-- Robert Preidt
THURSDAY, Aug. 19 (HealthDay News) -- Men who have a brother
with prostate cancer are more likely than other men to be diagnosed
with the disease, but the reason may have more to do with greater
surveillance than genetics, a new study suggests.
Swedish researchers analyzed data from 22,511 brothers of 13,975
prostate cancer patients and found that the incidence of the
disease was higher among brothers of prostate cancer patients than
men of the same age in the general population. Disease incidence
was highest among men who had two brothers with prostate
However, the study found that early-stage disease was the type
most often diagnosed in brothers of prostate cancer patients. This
stage of prostate cancer is typically detected through a prostate
specific antigen (PSA) test and may or may not be clinically
relevant, the study authors explained in the report published
online Aug. 19 in the
Journal of the National Cancer Institute.
The researchers also found that the incidence of prostate cancer
among brothers of prostate cancer patients was highest during the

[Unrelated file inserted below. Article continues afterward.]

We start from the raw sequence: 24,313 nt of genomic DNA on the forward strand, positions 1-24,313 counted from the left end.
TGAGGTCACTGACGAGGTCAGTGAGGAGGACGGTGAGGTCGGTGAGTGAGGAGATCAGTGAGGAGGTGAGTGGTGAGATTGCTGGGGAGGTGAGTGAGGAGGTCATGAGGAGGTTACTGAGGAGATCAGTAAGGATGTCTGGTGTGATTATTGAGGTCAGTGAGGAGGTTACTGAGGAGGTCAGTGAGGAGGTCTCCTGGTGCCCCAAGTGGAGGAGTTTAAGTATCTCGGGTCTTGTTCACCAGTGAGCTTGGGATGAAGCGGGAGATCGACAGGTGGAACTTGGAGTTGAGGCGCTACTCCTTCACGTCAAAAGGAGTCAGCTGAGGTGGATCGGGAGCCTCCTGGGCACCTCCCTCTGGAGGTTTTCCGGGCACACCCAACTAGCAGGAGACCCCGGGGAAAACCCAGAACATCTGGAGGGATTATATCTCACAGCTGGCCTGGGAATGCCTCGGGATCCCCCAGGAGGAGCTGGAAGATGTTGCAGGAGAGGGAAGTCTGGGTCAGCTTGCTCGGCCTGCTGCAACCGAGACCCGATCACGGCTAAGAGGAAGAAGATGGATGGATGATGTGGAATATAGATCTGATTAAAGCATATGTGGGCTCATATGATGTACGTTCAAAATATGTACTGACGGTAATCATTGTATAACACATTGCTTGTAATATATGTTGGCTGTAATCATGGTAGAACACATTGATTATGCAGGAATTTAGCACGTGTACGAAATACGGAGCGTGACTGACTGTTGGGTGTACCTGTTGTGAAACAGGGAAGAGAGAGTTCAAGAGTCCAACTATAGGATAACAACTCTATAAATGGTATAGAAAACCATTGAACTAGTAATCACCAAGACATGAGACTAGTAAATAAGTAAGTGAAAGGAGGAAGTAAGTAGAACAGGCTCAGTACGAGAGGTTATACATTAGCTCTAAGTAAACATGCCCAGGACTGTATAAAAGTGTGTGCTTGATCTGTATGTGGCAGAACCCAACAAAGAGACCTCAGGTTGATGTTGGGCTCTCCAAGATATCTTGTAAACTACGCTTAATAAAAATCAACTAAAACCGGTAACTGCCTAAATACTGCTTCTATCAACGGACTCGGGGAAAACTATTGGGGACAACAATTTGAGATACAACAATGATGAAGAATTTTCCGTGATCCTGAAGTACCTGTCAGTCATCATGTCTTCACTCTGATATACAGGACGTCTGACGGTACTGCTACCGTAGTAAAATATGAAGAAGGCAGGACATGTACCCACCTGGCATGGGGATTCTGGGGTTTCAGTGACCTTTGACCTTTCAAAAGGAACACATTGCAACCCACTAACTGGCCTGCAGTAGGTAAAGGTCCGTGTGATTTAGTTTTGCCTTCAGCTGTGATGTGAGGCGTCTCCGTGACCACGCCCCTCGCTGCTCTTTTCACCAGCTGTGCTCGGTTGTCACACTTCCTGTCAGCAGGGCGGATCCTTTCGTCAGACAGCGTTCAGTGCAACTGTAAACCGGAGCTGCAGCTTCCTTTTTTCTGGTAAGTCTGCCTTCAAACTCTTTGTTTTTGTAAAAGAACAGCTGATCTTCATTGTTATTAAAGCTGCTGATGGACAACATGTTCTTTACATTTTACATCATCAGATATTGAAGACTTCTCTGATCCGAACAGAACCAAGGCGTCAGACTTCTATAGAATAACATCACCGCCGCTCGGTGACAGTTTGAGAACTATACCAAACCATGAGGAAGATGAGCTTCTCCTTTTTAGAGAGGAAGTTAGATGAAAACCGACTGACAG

first year after the first brother's diagnosis.
"The increased diagnostic activity among men with a family history of prostate cancer, which we observed, will inflate family history as a risk factor for prostate cancer in populations of men who commonly receive PSA testing," concluded Dr. Ola Bratt, of the urology department at the Helsinborg Hospital in Sweden, and colleagues.
The study results could offer guidance to doctors, the authors
"When counseling men about their risk of hereditary predisposition to prostate cancer, one should consider the possibility that a familial aggregation of prostate cancer may be at least partially caused by increased diagnostic activity," Bratt and colleagues wrote.
The American Cancer Society has more about
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